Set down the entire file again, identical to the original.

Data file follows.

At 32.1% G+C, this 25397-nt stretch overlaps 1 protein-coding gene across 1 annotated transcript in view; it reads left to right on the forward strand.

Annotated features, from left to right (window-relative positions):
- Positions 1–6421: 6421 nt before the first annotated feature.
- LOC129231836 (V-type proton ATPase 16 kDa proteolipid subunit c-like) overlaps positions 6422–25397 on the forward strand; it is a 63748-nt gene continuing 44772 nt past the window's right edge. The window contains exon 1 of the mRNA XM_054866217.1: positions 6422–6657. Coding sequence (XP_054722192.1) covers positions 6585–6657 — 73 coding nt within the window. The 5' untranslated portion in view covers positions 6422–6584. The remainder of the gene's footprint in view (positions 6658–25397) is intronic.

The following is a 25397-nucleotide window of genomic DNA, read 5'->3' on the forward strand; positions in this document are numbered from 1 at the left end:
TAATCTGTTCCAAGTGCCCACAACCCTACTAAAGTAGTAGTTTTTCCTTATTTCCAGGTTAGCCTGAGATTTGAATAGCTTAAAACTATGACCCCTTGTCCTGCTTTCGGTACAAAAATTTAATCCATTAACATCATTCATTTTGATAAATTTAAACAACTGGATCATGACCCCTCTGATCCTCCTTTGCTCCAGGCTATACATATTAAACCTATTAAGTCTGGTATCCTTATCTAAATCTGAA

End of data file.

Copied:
At 32.1% G+C, this 25397-nt stretch overlaps 1 protein-coding gene across 1 annotated transcript in view; it reads left to right on the forward strand.

Annotated features, from left to right (window-relative positions):
- Positions 1–6421: 6421 nt before the first annotated feature.
- LOC129231836 (V-type proton ATPase 16 kDa proteolipid subunit c-like) overlaps positions 6422–25397 on the forward strand; it is a 63748-nt gene continuing 44772 nt past the window's right edge. The window contains exon 1 of the mRNA XM_054866217.1: positions 6422–6657. Coding sequence (XP_054722192.1) covers positions 6585–6657 — 73 coding nt within the window. The 5' untranslated portion in view covers positions 6422–6584. The remainder of the gene's footprint in view (positions 6658–25397) is intronic.

The following is a 25397-nucleotide window of genomic DNA, read 5'->3' on the forward strand; positions in this document are numbered from 1 at the left end:
TAATCTGTTCCAAGTGCCCACAACCCTACTAAAGTAGTAGTTTTTCCTTATTTCCAGGTTAGCCTGAGATTTGAATAGCTTAAAACTATGACCCCTTGTCCTGCTTTCGGTACAAAAATTTAATCCATTAACATCATTCATTTTGATAAATTTAAACAACTGGATCATGACCCCTCTGATCCTCCTTTGCTCCAGGCTATACATATTAAACCTATTAAGTCTGGTATCCTTATCTAAATCTGAA